What I've Learned As a Pastor (Part 3)

From Voice magazine, Nov/Dec 2015. Used by permission. Read Part 1 and Part 2.

We Pastors Need to Learn to Forgive.

Local church ministry often involves seeing people at their worst and unfortunately all of us pastors experience times when rocks and arrows are directed at us. We need to forgive others when we’ve been wronged because it’s commanded in the New Testament and because it honors the Lord when we “take the high road.” And we need to acknowledge there are times in ministry when we pastors do or say the wrong thing and we need to admit “I was wrong. Please forgive me.” All of us need to forgive those who have hurt us in church squabbles and get along with them so the gospel won’t be negatively affected. Unsaved people are watching and need to see how the Gospel has changed us by helping us to truly love and forgive others. Forgiveness is simply the active part of love. Read more about What I've Learned As a Pastor (Part 3)

The Gospel Applied: "Intruder Alert!" (Part 1)

(Read the series so far.)

Rodents and pests are both creative and enduring creatures—but they are intruders. To be fair, in many cases, we may be the actual invaders, for we build houses in the middle of their habitat and then desperately try to keep them from living in our space. How do we do it? We fill every gap and close every opening so that we can keep them from getting in. What do they do in response? They find another way in! It can be a battle if they have found your stuff to their liking.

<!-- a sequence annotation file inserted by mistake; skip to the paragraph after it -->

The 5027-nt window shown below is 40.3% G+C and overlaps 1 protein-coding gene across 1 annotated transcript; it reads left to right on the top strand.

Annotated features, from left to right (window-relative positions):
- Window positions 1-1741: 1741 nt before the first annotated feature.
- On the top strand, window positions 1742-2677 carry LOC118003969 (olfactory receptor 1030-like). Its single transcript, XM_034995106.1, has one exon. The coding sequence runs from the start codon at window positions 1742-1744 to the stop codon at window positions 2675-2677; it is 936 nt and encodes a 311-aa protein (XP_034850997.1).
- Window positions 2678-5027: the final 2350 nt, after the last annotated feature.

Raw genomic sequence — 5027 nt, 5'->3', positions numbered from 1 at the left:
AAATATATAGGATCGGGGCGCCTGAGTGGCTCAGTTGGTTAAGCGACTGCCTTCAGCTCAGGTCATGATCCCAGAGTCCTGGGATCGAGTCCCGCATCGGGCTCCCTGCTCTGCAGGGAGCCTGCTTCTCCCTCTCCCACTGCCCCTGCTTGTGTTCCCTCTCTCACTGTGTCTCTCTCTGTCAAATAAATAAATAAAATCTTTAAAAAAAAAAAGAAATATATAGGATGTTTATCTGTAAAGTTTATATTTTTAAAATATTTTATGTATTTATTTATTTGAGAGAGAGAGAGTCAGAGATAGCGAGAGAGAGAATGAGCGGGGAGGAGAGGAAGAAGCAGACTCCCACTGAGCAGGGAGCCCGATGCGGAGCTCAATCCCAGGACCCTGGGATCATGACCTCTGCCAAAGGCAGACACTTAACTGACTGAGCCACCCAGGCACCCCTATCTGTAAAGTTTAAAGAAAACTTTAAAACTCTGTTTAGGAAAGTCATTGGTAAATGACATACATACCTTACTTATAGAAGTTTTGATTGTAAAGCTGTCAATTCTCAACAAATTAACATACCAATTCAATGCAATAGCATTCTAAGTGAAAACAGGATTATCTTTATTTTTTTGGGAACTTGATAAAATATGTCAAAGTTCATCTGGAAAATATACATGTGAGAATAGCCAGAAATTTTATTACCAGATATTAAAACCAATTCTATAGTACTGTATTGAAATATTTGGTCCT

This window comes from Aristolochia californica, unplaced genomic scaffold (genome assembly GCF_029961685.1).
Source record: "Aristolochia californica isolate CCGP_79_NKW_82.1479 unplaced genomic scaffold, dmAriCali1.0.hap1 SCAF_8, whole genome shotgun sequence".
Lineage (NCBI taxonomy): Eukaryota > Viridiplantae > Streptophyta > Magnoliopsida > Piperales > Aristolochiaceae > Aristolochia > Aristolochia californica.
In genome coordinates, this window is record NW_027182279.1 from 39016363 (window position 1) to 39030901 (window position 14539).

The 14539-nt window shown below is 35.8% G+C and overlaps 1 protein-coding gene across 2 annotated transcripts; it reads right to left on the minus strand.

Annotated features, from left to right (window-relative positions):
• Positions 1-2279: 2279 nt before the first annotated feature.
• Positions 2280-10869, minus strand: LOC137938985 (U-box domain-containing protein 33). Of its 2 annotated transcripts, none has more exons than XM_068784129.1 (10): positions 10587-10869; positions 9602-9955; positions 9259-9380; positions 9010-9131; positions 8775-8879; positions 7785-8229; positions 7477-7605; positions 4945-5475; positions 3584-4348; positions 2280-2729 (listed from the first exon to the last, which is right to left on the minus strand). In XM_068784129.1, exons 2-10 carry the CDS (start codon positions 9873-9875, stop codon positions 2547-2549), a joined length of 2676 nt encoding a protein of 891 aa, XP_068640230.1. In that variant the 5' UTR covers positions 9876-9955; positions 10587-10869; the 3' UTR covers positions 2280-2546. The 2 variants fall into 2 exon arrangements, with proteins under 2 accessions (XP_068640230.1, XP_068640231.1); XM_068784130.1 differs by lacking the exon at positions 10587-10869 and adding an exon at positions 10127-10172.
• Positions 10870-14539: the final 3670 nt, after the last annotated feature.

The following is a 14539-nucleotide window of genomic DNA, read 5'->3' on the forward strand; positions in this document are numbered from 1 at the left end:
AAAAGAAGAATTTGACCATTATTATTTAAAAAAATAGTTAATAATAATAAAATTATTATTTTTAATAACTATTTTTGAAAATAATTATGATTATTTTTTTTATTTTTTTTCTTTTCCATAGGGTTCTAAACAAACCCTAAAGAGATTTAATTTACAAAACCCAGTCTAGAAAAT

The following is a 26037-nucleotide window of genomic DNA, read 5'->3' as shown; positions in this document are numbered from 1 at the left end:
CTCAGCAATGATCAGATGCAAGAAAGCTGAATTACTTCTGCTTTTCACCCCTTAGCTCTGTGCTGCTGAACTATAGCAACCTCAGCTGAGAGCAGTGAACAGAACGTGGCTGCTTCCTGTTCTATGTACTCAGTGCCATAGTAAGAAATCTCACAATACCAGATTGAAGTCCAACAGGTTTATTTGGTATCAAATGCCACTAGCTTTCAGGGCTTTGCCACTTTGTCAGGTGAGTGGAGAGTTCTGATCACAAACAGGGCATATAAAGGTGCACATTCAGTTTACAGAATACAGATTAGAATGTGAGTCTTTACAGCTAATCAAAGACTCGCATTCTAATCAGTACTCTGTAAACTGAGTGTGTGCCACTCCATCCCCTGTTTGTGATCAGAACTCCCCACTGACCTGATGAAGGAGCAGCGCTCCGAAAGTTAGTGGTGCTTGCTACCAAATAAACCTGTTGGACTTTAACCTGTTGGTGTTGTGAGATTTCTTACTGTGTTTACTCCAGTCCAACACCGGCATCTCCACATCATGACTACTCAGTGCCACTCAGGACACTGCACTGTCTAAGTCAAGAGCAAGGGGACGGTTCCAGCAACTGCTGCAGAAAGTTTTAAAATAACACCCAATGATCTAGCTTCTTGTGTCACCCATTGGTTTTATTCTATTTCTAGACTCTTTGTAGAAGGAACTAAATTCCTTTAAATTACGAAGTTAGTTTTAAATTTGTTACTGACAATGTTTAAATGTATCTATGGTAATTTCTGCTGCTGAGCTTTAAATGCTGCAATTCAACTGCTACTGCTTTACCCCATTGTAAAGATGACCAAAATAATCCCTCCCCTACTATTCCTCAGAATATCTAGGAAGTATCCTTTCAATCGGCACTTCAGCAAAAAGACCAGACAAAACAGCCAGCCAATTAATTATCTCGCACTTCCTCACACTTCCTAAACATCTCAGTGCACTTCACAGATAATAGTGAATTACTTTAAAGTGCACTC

We may think of them as pests, but what they do is actually quite ingenious. A mouse can squeeze his body into a hole the size of a dime. He can pull his bones from joints to get himself from tight places. There is something admirable about that kind of tenacity. At the same time, such an ingenious behavior and tenacious approach doesn’t always work. Read more about The Gospel Applied: "Intruder Alert!" (Part 1)

Are Dispensationalists Fighting a Losing Battle?

© 2015 Dispensational Publishing House, Inc. Used by permission.

Where are we headed today in terms of dispensational theology?

This fascinating question could be answered on many levels—spiritually, biblically, prophetically, theologically, academically, ecclesiastically, culturally and in other ways.

I will seek to address this topic thoughtfully in this new series of blog articles that will run intermittently over the next several weeks. In the best case, my take on the subject will serve to provoke much further thought and discussion—rather than being considered a comprehensive answer.

Let’s start by looking at the question from a wide perspective, in terms of our current cultural situation. Read more about Are Dispensationalists Fighting a Losing Battle?